UW Huskies Insider

NIT 101

Post by Don Ruiz / The News Tribune on Feb. 27, 2007 at 6:21 pm with No Comments »
February 27, 2007 6:21 pm

Unless the Huskies somehow sweep four games in four days at the Pac-10 tournament next week, they appear bound for the National Invitation Tournament.


One of the interesting quotes of today’s Pac-10 coaches’ conference call was an enthusiastic defense of the NIT from Arizona State coach Herb Sendek: "I think the NIT is year-in, year-out filled with really good basketball teams, teams good enough that if they would have gotten a bid to the NCAA tournament are more than capable of advancing in that field. Unfortunately, I think there’s been a stigma attached over the years where that tournament doesn’t have the good feeling for most of the teams that it should. Not everyone goes to a BCS game in football, but that doesn’t mean you haven’t had a great year. I just wish that the teams that play in that (NIT) field would receive some of the deserved credit that their excellent seasons should give them."


Even if UW fans can’t get quite that fired up about the NIT after three straight NCAAs, it probably is time to learn a few basics about the tournament.


For starters, here is a link to the official NIT site.


And here are a few of the key points found there:


&bullThe 32-team field is named on Selection Sunday (March 11), after the NCAA field is announced.


&bullThe NIT is obligated to invite any regular season champion not included in the NCAA field – mostly minor-conference teams that stumble in their conference tournament.


&bullAfter that, participants are selected by the secret ballot of a selection committee that weighs computer rankings, head-to-head results, chronological results, Division I results, non-conference results, home and away results, results in the last 10 games, polls and a coaches’ regional advisory committee’s rankings.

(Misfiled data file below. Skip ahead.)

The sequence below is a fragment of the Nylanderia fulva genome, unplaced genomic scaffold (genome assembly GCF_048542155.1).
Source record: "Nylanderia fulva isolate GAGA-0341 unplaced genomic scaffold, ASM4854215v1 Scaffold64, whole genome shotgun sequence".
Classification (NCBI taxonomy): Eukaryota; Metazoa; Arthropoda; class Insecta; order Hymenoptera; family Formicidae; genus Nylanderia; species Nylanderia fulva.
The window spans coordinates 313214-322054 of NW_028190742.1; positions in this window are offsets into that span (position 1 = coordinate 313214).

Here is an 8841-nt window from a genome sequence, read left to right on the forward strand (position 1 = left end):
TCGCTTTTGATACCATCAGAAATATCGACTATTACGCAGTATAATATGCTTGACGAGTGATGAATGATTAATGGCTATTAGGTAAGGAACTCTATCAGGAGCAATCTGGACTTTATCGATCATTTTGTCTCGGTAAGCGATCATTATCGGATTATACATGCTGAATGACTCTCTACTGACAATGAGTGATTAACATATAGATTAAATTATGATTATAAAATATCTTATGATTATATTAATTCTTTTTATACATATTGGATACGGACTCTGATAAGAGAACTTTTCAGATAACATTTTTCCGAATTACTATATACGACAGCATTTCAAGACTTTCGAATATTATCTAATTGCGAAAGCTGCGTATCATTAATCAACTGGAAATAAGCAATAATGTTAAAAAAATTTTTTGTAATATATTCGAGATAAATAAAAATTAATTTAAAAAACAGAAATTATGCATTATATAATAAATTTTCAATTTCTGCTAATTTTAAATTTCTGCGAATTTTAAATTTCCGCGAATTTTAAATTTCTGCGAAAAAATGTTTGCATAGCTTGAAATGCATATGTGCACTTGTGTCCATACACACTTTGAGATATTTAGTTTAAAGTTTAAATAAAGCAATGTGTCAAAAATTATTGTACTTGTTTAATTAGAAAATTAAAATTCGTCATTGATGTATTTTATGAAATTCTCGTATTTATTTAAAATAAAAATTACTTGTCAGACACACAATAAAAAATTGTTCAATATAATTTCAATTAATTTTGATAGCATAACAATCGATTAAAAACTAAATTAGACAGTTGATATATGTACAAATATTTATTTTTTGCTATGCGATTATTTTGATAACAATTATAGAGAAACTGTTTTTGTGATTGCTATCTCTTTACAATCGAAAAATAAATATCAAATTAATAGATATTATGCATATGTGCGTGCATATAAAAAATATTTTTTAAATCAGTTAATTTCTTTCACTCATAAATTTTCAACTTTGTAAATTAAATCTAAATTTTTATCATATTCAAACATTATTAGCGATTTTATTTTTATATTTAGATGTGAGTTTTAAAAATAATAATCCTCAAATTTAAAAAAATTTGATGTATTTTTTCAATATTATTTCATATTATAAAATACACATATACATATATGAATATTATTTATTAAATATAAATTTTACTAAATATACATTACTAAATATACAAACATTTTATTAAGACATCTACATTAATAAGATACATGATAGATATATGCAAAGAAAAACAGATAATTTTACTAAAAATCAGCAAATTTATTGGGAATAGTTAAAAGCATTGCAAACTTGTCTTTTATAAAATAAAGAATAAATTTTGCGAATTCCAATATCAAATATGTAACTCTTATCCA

&bullSelected teams are then seeded and assigned to regions with a goal of achieving competitive balance while also placing teams as close to their home areas as possible.


&bullThe committee tries to avoid having teams from the same conference meet each other early – meaning if Washington and Cal both make the NIT, they won’t play their rubber match for a while.


&bullThe committee also tries to avoid instant pairings of teams that met during the regular season – meaning if the UW-Gonzaga rivalry is resumed, it likely won’t be in the first round.


&bullThe first three rounds are generally played on the campus of the higher-seeded school – meaning the Huskies probably shouldn’t clean out their lockers after the UCLA game Saturday.


&bullThree wins down the line, the four surviving teams advance to Madison Square Garden in New York for the semifinals on March 27 and the championship game on March 29.

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